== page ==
Cultivating Innovation and Developing Intrapreneurs
Wednesday, Dec 2, 10:00 AM - 11:30 AM, Location: Zeno 4704, Level 4
Cory Mogk will be doing a talk on Cultivating Innovation and Developing Intrapreneurs that uses the tools from the Innovation Workshop. This class will talk about how Autodesk is helping intrapreneurs develop their ideas and we’ll provide tools and guidance that attendees can use on their own or in their organizations.
Composite Manufacturing Solution for Optimum Material Nesting and Ply Layup
Thursday, Dec 3, 2:45 PM - 4:00 PM, Location: San Polo 3405, Level 3
Massimiliano Moruzzi will lead this two-part class where attendees will utilize Autodesk TruNest Composites to show the complete process from import to nesting to NC part cutting of ply materials. Special focus will be given to optimal nesting for efficient material usage. During the second half, we will utilize Autodesk TruLaser to perform laser projection for showing composite ply lay-up.
Once again, the Design Research team will be conducting user research sessions. This year’s focus will be on collecting feedback for Withinand Dreamcatcher. Look for the OCTO Airstream in the AU registration area.
We hope you’ll make some time to come by and meet some of the team.
Autodesk Research will be presenting five papers at the 28th ACM UIST User Interface Software and Technology Symposium in Charlotte, NC, from November 8-11. UIST is the premier forum for innovations in human-computer interfaces. UIST brings together researchers and practitioners from diverse areas including graphical & web user interfaces, tangible & ubiquitous computing, virtual & augmented reality, multimedia, new input & output devices, fabrication, wearable computing and CSCW.
This year there has been an explosion in research related to the areas of digital fabrication and fabricating electronics. You may browse the full program and see Autodesk's contributions below.
NanoStylus: Enhancing Input on Ultra-Small Displays
Candid Interaction: Revealing Hidden Mobile and Wearable Computing
MoveableMaker: Facilitating the Design, Generation, and Assembly of Moveable Papercraft
Smart Makerspace: An Immersive Instructional Space for Physical Tasks
Autodesk has contributed more to UIST 2015 than just papers. We're a platinum sponsor, Tovi Grossman has been serving as the Program Committee Co-Chair and Justin Matejka has been serving as the Video Previews Co-Chair.
3D printing is fairly common these days and it's also fairly easy to create digital shapes that are difficult to deal with. Sometimes you get support structures that are difficult to remove. Sometimes portions of the model are more fragile than expected due to the position of the 3D printed layers of material relative to applied forces.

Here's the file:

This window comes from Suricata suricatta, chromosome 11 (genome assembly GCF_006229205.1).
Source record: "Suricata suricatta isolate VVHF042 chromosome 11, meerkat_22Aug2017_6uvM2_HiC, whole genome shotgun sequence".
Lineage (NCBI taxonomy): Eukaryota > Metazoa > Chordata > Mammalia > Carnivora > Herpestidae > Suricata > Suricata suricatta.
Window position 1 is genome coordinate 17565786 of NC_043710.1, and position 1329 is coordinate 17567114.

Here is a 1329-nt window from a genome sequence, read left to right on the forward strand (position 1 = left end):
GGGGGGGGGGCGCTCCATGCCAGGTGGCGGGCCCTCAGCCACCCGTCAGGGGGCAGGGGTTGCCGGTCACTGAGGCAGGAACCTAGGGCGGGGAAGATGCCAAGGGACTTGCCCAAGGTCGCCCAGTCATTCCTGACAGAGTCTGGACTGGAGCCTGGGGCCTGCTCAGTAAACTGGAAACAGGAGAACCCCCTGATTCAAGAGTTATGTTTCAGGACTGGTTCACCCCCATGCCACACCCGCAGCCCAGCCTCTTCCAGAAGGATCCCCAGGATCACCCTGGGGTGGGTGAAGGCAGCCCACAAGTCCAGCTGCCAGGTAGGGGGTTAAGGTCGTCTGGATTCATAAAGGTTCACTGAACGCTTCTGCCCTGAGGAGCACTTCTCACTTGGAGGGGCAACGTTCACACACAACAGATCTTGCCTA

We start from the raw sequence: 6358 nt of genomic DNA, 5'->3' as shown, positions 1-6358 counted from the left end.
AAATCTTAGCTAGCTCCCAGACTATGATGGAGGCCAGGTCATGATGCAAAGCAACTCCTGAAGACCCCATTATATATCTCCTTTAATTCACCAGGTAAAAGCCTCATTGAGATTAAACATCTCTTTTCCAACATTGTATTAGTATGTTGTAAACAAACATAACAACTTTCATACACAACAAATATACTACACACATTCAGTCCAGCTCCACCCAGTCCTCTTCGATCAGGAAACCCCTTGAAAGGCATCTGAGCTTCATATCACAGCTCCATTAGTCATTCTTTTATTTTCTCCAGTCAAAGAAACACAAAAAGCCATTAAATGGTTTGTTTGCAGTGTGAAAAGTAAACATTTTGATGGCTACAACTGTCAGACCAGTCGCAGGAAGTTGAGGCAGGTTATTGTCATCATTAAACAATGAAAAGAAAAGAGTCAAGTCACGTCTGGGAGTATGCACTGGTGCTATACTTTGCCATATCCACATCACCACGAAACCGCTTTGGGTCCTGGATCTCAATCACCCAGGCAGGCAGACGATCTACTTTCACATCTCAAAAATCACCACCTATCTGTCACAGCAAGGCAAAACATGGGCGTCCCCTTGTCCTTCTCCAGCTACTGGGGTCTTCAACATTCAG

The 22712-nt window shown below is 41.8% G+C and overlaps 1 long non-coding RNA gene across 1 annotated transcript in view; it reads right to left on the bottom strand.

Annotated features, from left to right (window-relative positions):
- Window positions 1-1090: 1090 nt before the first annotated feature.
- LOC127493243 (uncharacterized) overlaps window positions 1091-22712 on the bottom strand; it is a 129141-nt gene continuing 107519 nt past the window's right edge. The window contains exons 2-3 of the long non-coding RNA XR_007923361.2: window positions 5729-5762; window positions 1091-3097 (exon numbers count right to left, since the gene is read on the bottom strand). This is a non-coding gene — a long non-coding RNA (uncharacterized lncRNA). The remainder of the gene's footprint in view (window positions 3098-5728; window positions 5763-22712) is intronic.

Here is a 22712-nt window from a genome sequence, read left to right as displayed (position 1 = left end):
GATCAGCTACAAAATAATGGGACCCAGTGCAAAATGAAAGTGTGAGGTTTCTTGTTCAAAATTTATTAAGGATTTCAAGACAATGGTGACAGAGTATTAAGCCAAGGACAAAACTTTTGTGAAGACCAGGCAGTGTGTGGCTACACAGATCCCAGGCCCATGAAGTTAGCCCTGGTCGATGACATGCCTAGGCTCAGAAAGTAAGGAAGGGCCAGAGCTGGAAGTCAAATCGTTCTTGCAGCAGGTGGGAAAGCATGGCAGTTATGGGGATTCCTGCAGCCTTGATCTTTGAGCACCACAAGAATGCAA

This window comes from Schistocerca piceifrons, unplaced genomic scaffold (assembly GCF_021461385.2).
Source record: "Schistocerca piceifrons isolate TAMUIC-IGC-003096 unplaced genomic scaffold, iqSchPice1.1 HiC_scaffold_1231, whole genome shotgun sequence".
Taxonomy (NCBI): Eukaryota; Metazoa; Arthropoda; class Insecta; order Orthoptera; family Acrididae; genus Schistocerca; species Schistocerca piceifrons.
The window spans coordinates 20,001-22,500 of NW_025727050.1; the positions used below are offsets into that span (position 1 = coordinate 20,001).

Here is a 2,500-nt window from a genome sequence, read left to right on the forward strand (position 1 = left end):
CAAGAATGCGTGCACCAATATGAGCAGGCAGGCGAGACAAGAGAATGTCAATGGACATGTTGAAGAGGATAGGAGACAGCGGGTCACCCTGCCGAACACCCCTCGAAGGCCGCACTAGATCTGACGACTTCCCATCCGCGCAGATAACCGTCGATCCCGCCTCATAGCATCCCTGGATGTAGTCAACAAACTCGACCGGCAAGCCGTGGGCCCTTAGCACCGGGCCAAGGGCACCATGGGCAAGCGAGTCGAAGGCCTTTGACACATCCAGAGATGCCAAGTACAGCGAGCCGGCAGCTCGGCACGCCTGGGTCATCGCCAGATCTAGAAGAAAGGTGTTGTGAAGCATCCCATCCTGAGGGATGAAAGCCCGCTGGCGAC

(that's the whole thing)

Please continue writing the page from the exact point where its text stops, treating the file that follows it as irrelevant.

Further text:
3D printing your models with hinge style joints and then melting the parts into place may help you get around these problems, as seen in the images below with the before and after state.
These objects were printed in PLA and melted at 150°C. Gravity did the rest of the work.
This also works for larger scale object such as PVC piping as seen in the object below on the left.
You can read more about the Meltables research project conducted by the Design and Fabrication group and see some of their results in the video below. At the end of the video you'll see a strength test showing that the melted object is stronger than the standard 3D printed object.
The Dreamcatcher team is helping MX3D with their design for a bridge that will be 3d printed in place by robots.
Autodesk CEO Carl Bass says that one of the really cool things about this project is that it will happen in public - not behind closed doors in a lab. Doing this project in public makes it more complicated and risky which increases the chances of learning new things.
You can see the novel printing process that MX3D has developed below. They have a multi-axis industrial robot hooked up to a robot via custom software.
Before MX3D developed their metal printing process, they perfected a resin-based method. This super fast curing resin neutralizes the effect of gravity during the printing process - the structure keeps it shape without drooping or sagging.
This may take a couple years to complete but should be fun to watch.
The finished bridge may end up looking like this model made with Dreamcatcher. The organic, tree-like structure fits nicely into the natural environment of a park.